Don’t make promises you can’t keep (even inadvertent ones) – a good lesson for all BC employers

Posted in Benefits, Compensation, Pensions, Best Practices, Employer Obligations

The recent decision of the BC Supreme Court in Feldstein v. 364 Northern Development Corporation provides a cautionary tale for well-meaning employers seeking to provide compensation and benefits package details to candidates during the interview process.

Cary Feldstein had been diagnosed with Cystic Fibrosis at the age of nine, obtained a Bachelor of Arts in Computer Science and worked in his chosen field of software engineering and was the major breadwinner for his family. In 2012, his existing employment was terminated and he sought out employment with other firms, including 364 Northern Development Corporation (“364”).  The court found that the … Continue Reading

Make Whole Remedies and Good Faith Crucial to Mitigation

Posted in Best Practices, Damages, Litigation, Termination, Wrongful Dismissal

A recent decision of the BC Court of Appeal provides a cautionary tale for BC employers seeking to remedy a potential wrongful dismissal.

In Fredrickson v. Newtech Dental Laboratory Inc.,  Leah Ann Fredrickson had worked for Newtech, a specialty dental laboratory, for about 8.5 years, when she took a leave of absence in connection with her husband’s illness and an accidental injury to her son. Newtech’s owner, Vince Ferbey, took issue with the manner in which Ms. Fredrickson took the leave and the effects on Newtech’s operations. When Ms. Fredrickson returned to work on July 20, 2011, Mr. Ferbey … Continue Reading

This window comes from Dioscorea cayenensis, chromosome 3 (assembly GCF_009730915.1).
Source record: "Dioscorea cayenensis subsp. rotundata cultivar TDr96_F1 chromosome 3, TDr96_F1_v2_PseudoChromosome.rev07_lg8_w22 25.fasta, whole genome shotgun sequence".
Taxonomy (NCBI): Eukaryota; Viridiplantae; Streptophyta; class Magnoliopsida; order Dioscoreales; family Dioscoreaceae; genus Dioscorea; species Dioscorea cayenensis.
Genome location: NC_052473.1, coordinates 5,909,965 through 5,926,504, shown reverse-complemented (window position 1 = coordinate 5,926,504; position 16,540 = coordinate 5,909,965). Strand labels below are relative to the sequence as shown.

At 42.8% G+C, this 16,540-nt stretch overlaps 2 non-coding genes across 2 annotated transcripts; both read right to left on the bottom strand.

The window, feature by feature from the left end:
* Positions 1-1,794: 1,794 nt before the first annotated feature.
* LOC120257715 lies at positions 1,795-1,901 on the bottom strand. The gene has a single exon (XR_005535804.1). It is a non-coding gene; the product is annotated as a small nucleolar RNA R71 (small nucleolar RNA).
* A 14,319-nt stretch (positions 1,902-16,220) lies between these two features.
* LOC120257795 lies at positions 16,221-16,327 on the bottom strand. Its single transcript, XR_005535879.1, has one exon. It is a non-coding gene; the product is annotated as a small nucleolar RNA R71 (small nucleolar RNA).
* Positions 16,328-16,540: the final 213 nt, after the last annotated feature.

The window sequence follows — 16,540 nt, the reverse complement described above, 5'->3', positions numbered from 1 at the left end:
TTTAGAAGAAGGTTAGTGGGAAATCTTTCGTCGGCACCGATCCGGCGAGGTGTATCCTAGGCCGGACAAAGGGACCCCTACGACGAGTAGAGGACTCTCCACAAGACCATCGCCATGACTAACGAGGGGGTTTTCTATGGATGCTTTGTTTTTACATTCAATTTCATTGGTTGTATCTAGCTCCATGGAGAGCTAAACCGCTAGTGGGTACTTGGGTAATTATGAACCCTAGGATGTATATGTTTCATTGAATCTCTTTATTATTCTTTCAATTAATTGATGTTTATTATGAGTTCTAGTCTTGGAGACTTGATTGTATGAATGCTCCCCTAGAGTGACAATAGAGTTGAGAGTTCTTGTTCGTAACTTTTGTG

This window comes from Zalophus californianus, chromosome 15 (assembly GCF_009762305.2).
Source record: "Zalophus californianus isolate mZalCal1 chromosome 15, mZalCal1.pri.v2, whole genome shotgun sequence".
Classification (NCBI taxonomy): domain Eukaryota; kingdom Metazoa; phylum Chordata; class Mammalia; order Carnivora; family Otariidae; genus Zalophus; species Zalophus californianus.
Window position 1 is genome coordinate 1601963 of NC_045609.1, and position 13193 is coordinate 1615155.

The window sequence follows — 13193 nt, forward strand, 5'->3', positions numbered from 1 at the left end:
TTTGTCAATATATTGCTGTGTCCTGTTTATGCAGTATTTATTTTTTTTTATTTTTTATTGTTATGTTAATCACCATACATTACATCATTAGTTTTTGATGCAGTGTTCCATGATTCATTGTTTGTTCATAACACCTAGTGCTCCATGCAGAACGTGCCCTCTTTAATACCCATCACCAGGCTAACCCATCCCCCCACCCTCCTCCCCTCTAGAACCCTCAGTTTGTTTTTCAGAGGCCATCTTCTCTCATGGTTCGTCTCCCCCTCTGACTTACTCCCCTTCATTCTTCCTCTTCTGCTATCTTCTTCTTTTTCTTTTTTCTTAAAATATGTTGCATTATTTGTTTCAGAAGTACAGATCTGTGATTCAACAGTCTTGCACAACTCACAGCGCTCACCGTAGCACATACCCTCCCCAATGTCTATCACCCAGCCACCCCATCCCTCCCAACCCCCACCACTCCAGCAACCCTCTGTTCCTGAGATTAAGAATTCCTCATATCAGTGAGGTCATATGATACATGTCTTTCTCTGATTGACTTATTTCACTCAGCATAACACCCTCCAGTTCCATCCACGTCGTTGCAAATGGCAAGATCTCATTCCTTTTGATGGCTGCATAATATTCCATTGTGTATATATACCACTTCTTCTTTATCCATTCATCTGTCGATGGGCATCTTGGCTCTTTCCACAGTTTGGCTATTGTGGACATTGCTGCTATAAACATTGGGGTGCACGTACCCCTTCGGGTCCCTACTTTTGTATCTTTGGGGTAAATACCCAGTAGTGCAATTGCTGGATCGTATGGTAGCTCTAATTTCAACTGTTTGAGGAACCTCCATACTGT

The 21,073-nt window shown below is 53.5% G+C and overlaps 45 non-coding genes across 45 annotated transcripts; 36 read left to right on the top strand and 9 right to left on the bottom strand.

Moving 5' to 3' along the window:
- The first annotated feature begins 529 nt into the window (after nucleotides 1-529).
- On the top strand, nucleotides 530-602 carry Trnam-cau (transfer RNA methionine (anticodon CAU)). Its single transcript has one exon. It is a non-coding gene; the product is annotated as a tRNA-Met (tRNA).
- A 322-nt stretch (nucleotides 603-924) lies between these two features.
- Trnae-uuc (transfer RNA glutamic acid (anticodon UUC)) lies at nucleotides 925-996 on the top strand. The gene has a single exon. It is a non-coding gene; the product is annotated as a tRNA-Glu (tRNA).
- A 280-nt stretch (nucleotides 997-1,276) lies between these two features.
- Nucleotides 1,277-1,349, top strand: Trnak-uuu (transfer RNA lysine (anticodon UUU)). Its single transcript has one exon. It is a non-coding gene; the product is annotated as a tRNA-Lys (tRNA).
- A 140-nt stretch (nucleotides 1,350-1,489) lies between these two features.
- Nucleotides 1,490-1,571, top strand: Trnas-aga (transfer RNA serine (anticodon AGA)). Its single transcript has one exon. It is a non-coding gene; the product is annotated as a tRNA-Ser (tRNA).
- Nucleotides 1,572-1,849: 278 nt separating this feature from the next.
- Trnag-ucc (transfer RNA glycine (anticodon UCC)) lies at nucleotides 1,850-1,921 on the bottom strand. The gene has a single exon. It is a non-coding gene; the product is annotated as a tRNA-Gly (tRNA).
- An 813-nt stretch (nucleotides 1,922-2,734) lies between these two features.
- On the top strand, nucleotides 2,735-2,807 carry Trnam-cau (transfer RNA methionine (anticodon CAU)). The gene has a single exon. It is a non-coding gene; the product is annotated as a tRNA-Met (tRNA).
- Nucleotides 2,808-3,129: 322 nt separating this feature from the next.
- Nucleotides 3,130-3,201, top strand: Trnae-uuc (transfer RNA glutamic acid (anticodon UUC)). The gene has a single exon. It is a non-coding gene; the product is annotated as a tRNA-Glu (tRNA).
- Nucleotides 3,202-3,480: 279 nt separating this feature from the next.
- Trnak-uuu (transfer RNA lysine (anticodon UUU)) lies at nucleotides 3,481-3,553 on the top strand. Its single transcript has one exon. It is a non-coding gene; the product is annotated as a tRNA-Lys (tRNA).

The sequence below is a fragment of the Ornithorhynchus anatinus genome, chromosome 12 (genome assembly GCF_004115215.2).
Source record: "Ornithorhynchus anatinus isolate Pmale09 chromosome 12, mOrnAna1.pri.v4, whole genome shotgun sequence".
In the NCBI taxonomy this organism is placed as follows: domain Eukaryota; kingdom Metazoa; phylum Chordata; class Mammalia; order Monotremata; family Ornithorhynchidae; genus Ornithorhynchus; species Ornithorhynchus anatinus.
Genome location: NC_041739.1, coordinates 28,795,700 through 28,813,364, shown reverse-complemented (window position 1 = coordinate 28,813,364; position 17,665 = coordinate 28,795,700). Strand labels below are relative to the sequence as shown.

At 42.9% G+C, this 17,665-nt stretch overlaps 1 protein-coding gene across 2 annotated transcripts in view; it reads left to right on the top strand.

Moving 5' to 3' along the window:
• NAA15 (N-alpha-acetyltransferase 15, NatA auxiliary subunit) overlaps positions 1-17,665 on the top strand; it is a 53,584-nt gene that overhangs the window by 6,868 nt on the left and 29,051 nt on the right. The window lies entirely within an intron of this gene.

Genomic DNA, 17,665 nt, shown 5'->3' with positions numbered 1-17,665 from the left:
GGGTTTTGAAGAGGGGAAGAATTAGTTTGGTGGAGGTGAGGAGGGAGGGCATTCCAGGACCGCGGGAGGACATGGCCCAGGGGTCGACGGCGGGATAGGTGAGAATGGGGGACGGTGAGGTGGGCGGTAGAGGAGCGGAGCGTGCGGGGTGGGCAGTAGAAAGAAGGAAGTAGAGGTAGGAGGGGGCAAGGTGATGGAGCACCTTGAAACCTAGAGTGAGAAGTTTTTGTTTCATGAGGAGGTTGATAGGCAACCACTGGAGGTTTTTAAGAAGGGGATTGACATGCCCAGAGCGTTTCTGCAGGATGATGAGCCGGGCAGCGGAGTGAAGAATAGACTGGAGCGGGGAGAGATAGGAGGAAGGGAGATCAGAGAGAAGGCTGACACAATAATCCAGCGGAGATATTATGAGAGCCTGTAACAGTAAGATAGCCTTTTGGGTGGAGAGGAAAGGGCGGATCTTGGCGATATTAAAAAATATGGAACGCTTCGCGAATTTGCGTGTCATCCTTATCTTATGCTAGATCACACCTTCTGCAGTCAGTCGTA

Further Guidance From the Privacy Commissioner

Posted in Best Practices, Privacy

Following our post, here, regarding the outcome of the investigation conducted by the Office of the Information and Privacy Commissioner (“OIPC”) into the District of Saanich spyware complaint, the OIPC has published guidelines for B.C. employers to follow when implementing IT protections to ensure privacy legislation is complied with, found here. In conjunction with the best practices identified in our post, the OIPC’s guidelines are a useful reference that can help employers protect their businesses and avoid privacy complaints.  It is worth noting that the OIPC’s guidelines are guidelines only and do not have the effect of law. … Continue Reading

Lessons From The Saanich Spyware Fiasco And New Privacy Laws To Be Aware Of

Posted in Best Practices, Employee Obligations, Intellectual Property, Investigations, Privacy

In our current information age, security over electronic information and protection against unauthorized access is foundational to employers’ businesses. To guard against endlessly multiplying electronic threats, employers must resort to electronic means and, understandably, often resort to broad and comprehensive software to protect their operations. However, the situation involving the District of Saanich earlier this year is a good reminder to all B.C. employers that cyber-protection cannot be used at the expense of employees’ privacy. Moreover, recent amendments to the federal Personal Information Protection and Electronic Documents Act (PIPEDA), which our colleagues posted on here, now make privacy law … Continue Reading